#BodyPositivity: An interview with the founder of Riders for Well-Being

Beautiful comes in all shapes and sizes.

Everywhere you look, there is a certain pressure to look a certain way when it comes to riding. You must be a certain weight, certain height, dress a certain way, etc. One organization is aiming to change that. Riders for Well-Being was founded on the principle that “[n]o rider should ever feel limited by the way he or she looks. Instead, they should feel strong, fit, and healthy for all equestrian pursuits.”

Kate & her two horses. Photo Credit to RidersForWellBeing.com.

The founder, Kate Kosnoff, was born and raised in Indiana. She has been riding since she was 12 and owns two horses that she competes on the A/AA Circuit. She is also a sophomore at Denison University where she studies English Literature and extremely passionate about conveying the body positive message to equestrians of all shapes and sizes.

Kate was inspired to launch R4WB in March 2015 because she was “sick and tired” of watching younger equestrians from suffering from physical and mental issues because they felt they had to fit into a certain mold; ie. look and act a certain way to place well in the show ring.

“Unfortunately, our message is something that many equestrians relate to.  Many people feel a sense of solidarity when they read the blog,” Kate said.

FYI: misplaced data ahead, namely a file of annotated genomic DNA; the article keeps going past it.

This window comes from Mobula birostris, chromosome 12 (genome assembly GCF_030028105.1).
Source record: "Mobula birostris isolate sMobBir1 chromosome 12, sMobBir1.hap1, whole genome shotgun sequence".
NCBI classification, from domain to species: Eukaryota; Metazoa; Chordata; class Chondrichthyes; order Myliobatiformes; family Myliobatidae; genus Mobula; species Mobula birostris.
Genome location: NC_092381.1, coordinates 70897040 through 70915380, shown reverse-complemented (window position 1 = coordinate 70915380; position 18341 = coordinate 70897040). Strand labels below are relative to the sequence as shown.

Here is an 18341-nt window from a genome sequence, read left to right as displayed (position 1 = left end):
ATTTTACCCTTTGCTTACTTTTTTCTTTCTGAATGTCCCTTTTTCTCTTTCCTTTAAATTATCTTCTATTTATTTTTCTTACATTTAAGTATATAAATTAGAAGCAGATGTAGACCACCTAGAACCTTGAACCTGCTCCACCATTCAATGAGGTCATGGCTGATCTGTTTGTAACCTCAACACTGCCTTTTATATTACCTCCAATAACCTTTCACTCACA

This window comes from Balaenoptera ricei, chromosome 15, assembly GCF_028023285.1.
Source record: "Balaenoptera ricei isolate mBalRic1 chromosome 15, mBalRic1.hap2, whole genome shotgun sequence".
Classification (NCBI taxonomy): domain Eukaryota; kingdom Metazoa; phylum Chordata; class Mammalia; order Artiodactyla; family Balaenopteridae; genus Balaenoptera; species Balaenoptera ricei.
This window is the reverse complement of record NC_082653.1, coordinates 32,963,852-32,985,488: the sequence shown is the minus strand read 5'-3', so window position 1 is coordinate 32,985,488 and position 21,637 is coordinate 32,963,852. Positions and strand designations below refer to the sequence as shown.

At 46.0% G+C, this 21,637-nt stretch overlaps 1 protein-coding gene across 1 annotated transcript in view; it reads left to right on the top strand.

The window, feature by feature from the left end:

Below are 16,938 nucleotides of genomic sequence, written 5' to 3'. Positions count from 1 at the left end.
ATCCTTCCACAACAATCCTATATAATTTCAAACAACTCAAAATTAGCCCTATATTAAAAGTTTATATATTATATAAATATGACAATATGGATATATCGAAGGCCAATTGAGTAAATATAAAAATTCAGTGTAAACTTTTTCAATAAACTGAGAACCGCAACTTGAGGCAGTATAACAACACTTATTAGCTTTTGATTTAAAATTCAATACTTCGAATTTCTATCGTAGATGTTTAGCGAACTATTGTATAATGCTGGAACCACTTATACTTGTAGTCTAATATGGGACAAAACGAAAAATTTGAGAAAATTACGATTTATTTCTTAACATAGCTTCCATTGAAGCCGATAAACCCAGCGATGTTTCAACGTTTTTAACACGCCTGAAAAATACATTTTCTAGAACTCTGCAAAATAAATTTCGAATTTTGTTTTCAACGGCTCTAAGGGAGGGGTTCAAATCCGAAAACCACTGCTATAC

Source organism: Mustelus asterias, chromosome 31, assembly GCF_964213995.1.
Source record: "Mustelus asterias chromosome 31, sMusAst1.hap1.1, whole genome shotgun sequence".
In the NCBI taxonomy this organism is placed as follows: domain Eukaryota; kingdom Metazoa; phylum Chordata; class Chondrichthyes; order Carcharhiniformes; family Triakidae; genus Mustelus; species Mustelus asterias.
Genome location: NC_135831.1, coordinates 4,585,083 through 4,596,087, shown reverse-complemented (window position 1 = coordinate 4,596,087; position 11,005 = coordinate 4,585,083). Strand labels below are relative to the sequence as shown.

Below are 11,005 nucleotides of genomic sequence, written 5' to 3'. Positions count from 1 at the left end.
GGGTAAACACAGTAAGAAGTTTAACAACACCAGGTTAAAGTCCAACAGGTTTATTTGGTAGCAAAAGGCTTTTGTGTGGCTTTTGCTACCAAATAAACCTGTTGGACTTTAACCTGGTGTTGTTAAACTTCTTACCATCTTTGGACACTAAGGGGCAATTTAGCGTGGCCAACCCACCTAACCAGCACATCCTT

Her blog focuses on issues that face riders today when it comes to body image and promotes body positivity as do her social media accounts. You will never find R4WB subscribing to the idea of the “Big Eq” diet or the notion that one must be thin, tall, and underweight in order to pin in a hunter or equitation class at a rated or even unrated show.

Since its beginning, R4WB has received a warm welcome from the equestrian community.

“Countless equestrians have reached out to me, sharing their stories about body image and eating disorders,” Kate said. “I have received so much support, which gives me mixed feelings; it makes me so sad that so many women have suffered from low self-esteem and skewed body image as equestrians.”

However, despite the positivity, there is also negativity. While Kate wouldn’t say she has received direct hate, she has received some comments from those who don’t understand R4WB’s “reasoning.”

“One person said that they thought I was promoting obesity, which is certainly not true!” She said. “Riding is a sport, and it requires mental and physical strength, stamina, and grace.  I am trying to create a more inclusive equestrian community that is accepting of all body types.  Someone isn’t any less of a rider because he or she weighs more or less than you [do].”

Kate has never experience bullying herself, but she has felt self-conscious, especially during her junior years.